What Is Canine Compulsive Disorder? - News

Does your dog compulsively lick his legs or chase his tail? He could have Canine Compulsive Disorder (CCD) but no fear ... Bark Busters dog trainers can help. - News

July 22 2018
What Is Canine Compulsive Disorder?

As Bark Busters dog trainers and therapists, we are often called in for difficult cases. Many of us have worked with blind and deaf dogs with much success.  It’s amazing how dogs can use their other senses to navigate their worlds! Occasionally, though, we run into some really tough cases where the dog’s behavior seems to go beyond the norm.  I’ve recently seen several dogs with what is known as Canine Compulsive Disorder, or CCD. 

CCD is similar to Obsessive Compulsive Disorder (OCD) in humans in that the dog repeats a behavior so much or to such an extreme that it seems abnormal. It is not called OCD in dogs, because obsessive thoughts occur in humans, whereas we don’t know what a dog is thinking.

Examples of CCD in dogs include:

·         Tail chasing

·         Compulsive licking

·         Flank or blanket sucking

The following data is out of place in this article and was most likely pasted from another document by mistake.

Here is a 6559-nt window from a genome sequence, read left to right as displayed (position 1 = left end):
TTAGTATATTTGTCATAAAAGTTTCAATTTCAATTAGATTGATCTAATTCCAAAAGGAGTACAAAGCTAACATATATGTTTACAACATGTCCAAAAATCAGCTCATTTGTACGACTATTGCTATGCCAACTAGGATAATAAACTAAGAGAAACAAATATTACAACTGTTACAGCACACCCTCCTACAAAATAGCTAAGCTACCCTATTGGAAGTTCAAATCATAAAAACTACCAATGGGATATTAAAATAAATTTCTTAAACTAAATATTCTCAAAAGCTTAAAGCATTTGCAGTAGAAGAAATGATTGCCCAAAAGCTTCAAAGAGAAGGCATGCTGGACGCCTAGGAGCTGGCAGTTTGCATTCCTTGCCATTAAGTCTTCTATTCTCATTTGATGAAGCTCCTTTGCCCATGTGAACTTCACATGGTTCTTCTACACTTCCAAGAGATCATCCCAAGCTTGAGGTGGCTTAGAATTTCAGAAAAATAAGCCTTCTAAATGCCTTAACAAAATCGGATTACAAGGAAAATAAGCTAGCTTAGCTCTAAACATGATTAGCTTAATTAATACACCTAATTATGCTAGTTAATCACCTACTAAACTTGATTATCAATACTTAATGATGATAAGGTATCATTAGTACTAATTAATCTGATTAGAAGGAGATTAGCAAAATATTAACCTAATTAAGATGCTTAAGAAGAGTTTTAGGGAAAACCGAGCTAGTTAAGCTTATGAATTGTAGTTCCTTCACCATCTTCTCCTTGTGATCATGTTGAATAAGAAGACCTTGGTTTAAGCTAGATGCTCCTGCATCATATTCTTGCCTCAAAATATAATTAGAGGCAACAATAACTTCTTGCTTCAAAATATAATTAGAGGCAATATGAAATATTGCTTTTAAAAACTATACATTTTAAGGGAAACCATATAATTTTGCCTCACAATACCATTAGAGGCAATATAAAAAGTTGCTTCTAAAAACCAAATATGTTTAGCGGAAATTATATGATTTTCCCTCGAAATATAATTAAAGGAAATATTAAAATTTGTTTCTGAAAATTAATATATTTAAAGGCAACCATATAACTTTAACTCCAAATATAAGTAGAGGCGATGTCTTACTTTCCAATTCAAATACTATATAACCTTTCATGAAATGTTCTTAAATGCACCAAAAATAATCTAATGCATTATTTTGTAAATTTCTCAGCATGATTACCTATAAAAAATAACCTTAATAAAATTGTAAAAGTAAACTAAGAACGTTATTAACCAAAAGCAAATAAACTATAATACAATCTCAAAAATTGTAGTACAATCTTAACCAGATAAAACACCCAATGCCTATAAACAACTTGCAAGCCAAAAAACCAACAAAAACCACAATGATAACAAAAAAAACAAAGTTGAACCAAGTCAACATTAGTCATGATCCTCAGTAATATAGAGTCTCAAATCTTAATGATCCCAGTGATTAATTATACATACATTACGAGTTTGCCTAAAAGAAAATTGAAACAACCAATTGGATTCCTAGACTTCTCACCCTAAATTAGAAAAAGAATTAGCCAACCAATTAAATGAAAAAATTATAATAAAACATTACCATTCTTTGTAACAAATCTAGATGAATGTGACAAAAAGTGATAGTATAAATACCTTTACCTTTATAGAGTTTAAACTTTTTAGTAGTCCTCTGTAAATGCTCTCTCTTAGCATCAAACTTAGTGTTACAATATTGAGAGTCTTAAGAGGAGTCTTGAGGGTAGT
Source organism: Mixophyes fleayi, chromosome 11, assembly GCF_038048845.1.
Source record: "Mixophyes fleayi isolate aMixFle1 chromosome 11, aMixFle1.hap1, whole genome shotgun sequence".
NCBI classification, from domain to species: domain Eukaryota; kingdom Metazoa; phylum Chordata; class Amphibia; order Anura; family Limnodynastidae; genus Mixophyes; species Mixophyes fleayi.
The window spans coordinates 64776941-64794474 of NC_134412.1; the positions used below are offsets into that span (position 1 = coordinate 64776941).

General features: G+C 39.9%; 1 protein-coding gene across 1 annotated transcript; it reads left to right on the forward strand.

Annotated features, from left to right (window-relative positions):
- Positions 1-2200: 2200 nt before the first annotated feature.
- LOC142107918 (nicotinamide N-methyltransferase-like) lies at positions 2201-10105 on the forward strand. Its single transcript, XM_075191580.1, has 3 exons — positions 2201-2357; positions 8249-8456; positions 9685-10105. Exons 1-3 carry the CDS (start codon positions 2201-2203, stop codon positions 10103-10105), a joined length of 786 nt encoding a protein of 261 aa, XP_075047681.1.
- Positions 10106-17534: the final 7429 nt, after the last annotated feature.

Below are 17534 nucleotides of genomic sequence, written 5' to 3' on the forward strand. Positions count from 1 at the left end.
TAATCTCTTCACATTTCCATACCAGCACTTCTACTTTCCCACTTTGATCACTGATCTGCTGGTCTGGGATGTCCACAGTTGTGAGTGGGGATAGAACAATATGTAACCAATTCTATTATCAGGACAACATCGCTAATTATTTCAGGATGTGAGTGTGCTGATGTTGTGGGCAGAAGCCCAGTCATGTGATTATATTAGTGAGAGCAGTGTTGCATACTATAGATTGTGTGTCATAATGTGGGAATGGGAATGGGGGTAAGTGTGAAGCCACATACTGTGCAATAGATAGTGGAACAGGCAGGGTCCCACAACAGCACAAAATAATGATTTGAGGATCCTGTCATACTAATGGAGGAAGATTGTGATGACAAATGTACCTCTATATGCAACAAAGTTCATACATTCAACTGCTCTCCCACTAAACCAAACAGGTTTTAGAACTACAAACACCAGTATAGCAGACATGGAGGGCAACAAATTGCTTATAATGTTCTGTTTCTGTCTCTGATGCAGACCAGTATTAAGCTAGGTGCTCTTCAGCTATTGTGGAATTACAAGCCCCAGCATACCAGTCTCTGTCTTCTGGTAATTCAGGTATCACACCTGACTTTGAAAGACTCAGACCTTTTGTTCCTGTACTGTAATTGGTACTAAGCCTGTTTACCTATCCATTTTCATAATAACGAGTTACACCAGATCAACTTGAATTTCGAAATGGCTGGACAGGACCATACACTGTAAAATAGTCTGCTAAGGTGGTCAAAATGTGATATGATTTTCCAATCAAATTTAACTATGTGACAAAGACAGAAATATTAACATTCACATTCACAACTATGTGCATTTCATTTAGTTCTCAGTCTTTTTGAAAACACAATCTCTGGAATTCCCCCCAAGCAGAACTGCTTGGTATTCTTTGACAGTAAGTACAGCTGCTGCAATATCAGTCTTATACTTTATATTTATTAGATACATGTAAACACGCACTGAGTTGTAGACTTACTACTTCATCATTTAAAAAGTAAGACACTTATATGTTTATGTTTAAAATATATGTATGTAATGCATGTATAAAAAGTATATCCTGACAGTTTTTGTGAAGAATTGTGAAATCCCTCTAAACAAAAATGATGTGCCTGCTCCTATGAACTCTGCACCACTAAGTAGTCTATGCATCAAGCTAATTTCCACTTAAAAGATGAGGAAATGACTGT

·         Light or shadow chasing

·         Fly snapping

·         Persistent barking at nothing

·         Pica (rock eating)

·         Toy or object fixation

·         Excessive drinking or eating

·         Hallucinations


Certain breeds are more prone to this disorder:

·         Flank sucking and lick granulomas: Doberman, Great Dane, German Shepherd, Labrador

·         Fly snapping: Cavalier King Charles Spaniel, German Shepherd, Springer Spaniel

·         Hallucinations: German Shepherd, Dalmatian

·         Pica: Retriever breeds

·         Shadow chasing: Collie, Old English Sheepdog, Fox Terrier, Rottweiler, Schnauzer, Golden Retriever

·         Tail chasing: Bull terriers, German Shepherd


To humans these dogs can appear a bit crazy!  But, in reality the dog has learned to use the compulsion to deal with stress, anxiety or lack of exercise.  These cases can be particularly challenging if they are combined with other behaviors such as dog or people aggression.

The first thing to do is to make sure your dog has been seen by a veterinarian as many of these problems can also be caused by physical problems including neurologic, endocrine, gastrointestinal, and orthopedic disorders. When compulsive behaviors are treated early and quickly the outcomes are much better than if you wait until the behaviors become chronic.

A poor diet, lack of exercise, playing light or laser games, and a stressful environment can also contribute to these behaviors. Over time, compulsive behaviors progress and can get worse, so don’t ignore these behaviors. Bark Busters trainers can help you determine what behavioral modifications can be made to help you manage your dog’s CCD.